I got to sit in a session where we’re learned about how newsrooms are using Drupal in varying ways. In a discussion called “Drupal in the Newsroom,” representatives from NY Observer (Tom McGeveran), Mother Jones (Nick Aster), and a representative from The McClatchy Company (I’m working on the name since I ran out of batteries and was scrambling for a plug when everyone was getting introduced) joined in a panel discussion.
McGerevan said the New York Observer takes a lot of the essential elements of Drupal and uses them in the newsroom. The newsroom operates in a way where most things are published to the web and then changed, improved, repackaged and put into the print publication. He says the news product more native to the web in its workflow. But they haven’t built any custom workflow into the CMS. They have customized Drupal for editorial needs. They found templates and ways to package content to do the things they need. In their recent relaunch of the site, they have editors applying a weight to a story. That determines how much prominence it has on the site. No more scheduling of the story items. It’s a thought process that is more web native. I really like that!
McClatchy’s workflow is rapidly developing. When they first started experimenting with the CMS, they were looking at standalone builds. They saw a lot of instances where affiliate IT departments were using Drupal as a back end or adding widget items into existing CMS. The Drupal commenting system is the only thing they would use it for. But as McClatchy newsrooms gain more knowledge, they’re using it more. Some newsrooms want to use it as a primary data entry site to feed the content into their core CMS and eventually use it to the print product.
Aster said Mother Jones used to consider itself as a magazine that happens to have a website. Now they’re working with the belief that they’re a 24 hour news agency. That thought process started changing when they introduced blogs two years ago. The web-focused workflow is more relaxed and once people realized that is a better process, the use of Drupal was welcomed. This process also created a less complex approval and permissions process to get articles and blogs published to the site.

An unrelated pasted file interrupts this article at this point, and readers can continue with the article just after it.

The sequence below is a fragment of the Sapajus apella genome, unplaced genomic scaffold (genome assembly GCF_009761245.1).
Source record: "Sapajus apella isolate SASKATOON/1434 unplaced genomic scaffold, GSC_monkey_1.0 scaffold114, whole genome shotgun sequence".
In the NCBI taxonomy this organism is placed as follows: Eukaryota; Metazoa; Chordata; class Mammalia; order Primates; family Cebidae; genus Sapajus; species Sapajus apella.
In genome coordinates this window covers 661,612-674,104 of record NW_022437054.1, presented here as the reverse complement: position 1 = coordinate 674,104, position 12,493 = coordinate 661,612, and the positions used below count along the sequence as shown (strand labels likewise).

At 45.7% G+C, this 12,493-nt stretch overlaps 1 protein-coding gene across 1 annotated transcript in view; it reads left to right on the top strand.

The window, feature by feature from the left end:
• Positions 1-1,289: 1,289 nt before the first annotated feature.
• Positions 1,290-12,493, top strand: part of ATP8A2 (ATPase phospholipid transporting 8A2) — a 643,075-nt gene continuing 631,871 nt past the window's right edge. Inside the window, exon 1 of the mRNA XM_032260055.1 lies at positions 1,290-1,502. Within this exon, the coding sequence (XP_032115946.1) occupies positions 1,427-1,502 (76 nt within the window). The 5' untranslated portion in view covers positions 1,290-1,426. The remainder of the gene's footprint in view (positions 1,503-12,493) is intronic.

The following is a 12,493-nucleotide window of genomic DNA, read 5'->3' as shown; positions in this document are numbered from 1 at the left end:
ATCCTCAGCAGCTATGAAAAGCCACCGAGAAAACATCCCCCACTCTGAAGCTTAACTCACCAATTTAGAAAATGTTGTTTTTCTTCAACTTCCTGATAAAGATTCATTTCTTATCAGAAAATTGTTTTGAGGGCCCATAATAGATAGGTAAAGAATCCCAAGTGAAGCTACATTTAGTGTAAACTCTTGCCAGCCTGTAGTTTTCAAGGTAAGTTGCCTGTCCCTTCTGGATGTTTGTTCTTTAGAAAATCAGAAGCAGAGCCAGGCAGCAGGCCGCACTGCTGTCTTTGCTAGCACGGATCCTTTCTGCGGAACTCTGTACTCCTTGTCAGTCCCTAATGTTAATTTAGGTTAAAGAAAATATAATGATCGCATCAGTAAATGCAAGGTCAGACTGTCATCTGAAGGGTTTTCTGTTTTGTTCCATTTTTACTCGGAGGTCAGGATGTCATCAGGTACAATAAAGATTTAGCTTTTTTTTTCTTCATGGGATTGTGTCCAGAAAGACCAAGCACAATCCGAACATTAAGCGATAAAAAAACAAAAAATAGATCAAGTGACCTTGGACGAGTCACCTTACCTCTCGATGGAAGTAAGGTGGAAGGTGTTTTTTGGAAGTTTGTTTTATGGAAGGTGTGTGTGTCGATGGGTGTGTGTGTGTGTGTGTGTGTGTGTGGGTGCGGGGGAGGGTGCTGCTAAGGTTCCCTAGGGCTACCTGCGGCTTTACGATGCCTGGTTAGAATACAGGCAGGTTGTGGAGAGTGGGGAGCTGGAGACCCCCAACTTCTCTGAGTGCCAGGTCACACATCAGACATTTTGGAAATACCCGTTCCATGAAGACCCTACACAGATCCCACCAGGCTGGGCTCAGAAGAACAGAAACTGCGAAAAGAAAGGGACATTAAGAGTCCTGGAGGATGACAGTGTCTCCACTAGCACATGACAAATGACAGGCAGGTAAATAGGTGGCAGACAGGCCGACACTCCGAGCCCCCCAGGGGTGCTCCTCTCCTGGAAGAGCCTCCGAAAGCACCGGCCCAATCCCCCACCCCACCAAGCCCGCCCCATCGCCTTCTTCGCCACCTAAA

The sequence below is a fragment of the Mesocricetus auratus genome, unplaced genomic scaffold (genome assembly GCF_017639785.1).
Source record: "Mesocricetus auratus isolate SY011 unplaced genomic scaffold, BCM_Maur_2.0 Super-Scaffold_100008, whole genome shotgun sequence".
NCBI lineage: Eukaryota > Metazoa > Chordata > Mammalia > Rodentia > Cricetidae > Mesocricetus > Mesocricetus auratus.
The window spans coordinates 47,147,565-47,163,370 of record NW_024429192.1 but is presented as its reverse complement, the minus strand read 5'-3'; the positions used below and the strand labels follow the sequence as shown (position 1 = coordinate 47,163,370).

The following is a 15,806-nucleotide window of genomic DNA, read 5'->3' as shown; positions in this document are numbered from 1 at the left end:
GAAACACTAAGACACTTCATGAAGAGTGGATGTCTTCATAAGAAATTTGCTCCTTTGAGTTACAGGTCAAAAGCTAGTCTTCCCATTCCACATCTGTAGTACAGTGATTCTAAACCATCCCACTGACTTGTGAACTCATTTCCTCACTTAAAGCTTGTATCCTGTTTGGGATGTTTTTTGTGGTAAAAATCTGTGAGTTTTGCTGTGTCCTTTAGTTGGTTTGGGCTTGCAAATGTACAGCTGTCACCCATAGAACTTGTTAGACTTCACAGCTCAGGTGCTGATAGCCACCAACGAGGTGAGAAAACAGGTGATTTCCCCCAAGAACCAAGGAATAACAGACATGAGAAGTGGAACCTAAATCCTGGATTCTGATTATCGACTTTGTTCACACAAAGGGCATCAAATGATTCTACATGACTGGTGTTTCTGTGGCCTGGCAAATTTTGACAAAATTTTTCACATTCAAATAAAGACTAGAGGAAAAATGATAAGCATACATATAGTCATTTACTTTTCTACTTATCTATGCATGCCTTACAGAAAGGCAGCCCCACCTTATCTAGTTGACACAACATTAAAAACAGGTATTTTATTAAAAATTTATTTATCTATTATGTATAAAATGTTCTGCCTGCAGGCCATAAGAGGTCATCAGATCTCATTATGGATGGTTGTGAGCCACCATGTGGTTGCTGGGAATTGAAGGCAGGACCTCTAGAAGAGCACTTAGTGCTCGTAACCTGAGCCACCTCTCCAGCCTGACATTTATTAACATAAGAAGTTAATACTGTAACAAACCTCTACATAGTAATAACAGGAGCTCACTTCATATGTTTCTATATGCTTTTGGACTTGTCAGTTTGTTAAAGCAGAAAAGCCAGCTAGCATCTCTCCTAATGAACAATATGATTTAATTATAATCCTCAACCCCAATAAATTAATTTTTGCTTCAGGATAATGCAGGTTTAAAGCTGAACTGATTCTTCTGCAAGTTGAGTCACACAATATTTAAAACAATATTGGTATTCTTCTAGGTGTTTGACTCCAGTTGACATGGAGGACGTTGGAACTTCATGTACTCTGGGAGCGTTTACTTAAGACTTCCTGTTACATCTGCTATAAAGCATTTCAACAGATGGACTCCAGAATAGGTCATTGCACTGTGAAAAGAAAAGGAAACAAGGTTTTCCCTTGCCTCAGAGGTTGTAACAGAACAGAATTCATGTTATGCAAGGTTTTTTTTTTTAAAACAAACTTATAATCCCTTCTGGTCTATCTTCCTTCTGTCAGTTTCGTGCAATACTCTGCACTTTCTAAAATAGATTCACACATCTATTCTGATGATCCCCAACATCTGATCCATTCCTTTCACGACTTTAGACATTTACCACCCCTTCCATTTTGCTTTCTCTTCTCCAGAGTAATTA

The first thing that came to my mind was whether the newsrooms are working on any Agile development concepts using Drupal. Apparently McClatchy used Drupal to build a mom community in only a week and a half! I think that’s amazing. If I was able to build a functioning community site in that short amount of time, I could have four or five test projects running! Okay. Maybe three.
It was interesting to see where the conversations were going with the session. There was more culture talk and workflow talk than an actual discussion in how Drupal functions. I kind of really wanted to talk about Drupal functions. But the discussion turned to how did the newsrooms change culturally to become web-focused. The one thing that stood out from all three men was how all three newsrooms have an open source environment. They all said it made sense to work with an open source product. That was so great to hear. I’ve hit snag after snag from cultures that don’t work with Drupal’s flow.
The one workflow item that I really enjoyed hearing about what how Mother Jones is using Drupal’s features to create more of a community through online readers and potential contributors. Mother Jones wants to be able to share investigative journalism online where the community can help steer the conversations into solutions. The magazine added two little flags in Drupal where the comment can be a recommended solution or a documented result on behalf of the problem.
In the end, I got the feeling that the room was full of people bursting to talk about journalism and how we can find really great solutions for the industry… and the possibility that Drupal is one of those solutions. One person asked if Drupal was a fad… I mentioned that statement on Twitter. Ben Shoemate, who I finally met in person after talking on Twitter, mentioned to me that he felt that question was a bit dramatic. The real question is this: Do these newsrooms all expect to switch content management systems every two years? That’s when I really figured out why we’re doing all of this.
We are looking for solid CMS that is flexible enough to do what we want it to do today and what we’ll want it to do tomorrow. And if it isn’t flexible enough tomorrow, it needs to be able to export all of its data easily to prevent an ugly CMS divorce. That’s what matters. It doesn’t matter if Drupal or WordPress or Django are the fads. What matters more is if we don’t like the CMS, we can export, get out and move on without losing data.
So that’s where the question of output of web content that can go right into the print system becomes very important. If you can export web content to go into a newspaper, then you can export all of your content into archives or into an alternate CMS.
I’d love to hear what you think!